The full article is here-> https://www.daily-times.com/story/money/industries/oil-gas/2018/12/18/delaware-basin-news-reveals-public-misunderstanding-oil-industry-economics/2282224002/
"This writer has warned that world oil demand is sluggish and imprecise with only references to legacy guesswork that the developing world plus China demand will support prices long term or forever. Yet, world oil consumption has increased only 5 percent in the last 10 years.
OPEC, with Saudi Arabia as its leader, has expired as the world administrator of the price of crude oil. At its December meeting in Austria, Qatar quit after nearly 70 years and announced concentration in LNG production and world export as the existing market leader.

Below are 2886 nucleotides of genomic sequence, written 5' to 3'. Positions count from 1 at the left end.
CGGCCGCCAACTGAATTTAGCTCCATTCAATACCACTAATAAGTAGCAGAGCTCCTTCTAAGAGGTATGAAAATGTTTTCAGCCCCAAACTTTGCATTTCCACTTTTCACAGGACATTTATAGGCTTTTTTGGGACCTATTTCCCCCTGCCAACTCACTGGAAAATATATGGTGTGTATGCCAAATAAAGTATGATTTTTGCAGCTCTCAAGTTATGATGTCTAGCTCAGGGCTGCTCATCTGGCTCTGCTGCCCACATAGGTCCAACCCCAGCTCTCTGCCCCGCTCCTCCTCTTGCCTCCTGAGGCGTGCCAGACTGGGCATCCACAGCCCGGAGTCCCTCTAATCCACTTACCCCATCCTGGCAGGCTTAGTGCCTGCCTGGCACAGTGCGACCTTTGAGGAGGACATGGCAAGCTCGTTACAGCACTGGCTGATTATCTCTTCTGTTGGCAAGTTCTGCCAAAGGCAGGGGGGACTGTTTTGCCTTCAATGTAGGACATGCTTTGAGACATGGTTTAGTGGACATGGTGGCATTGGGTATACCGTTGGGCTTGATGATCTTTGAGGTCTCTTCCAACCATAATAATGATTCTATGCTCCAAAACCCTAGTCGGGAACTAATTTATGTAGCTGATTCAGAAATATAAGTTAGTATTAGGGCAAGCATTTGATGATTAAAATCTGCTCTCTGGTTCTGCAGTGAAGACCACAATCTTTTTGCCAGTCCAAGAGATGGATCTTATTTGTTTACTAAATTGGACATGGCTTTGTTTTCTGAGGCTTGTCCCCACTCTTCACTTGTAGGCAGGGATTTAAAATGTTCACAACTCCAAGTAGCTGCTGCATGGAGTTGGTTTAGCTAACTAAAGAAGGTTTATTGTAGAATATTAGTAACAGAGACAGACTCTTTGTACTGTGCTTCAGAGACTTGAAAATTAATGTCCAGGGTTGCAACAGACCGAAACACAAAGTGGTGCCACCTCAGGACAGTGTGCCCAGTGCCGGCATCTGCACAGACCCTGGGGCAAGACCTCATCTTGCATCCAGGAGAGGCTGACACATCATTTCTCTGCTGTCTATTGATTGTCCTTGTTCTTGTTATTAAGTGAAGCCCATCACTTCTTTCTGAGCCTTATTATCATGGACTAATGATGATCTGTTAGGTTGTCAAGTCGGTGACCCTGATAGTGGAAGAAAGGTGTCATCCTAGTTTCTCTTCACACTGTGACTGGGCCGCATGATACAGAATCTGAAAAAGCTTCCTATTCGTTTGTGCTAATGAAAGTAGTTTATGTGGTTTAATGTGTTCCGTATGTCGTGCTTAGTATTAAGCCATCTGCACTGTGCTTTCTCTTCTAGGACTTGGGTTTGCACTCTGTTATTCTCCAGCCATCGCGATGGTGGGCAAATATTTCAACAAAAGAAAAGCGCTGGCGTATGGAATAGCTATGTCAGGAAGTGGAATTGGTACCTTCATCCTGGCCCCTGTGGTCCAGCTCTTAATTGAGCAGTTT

OPEC emerged with a serious factional split between OPEC original and OPEC with Russia. There would have been no agreement without Russia and its old Russian Federation members as producers. Moscow is the new world oil price-setter indirectly while OPEC Original becomes a collaborator in cartel for now. Simply put, Saudi Arabia no longer is the “residual supplier” alone.
The production roll-back of 1.2 barrels per day by both “OPEC” is not enough for “balance” supply and demand for world crude oil. It is being tested daily by commodity traders. In a briefing to New Mexico independent and small producers before the meeting in Austria, this writer warned that 1.7 million b/d was needed for balancing stabilization. Without that size of a production and export reduction, the average price of WTI oil in 2019 will average $50 per barrel.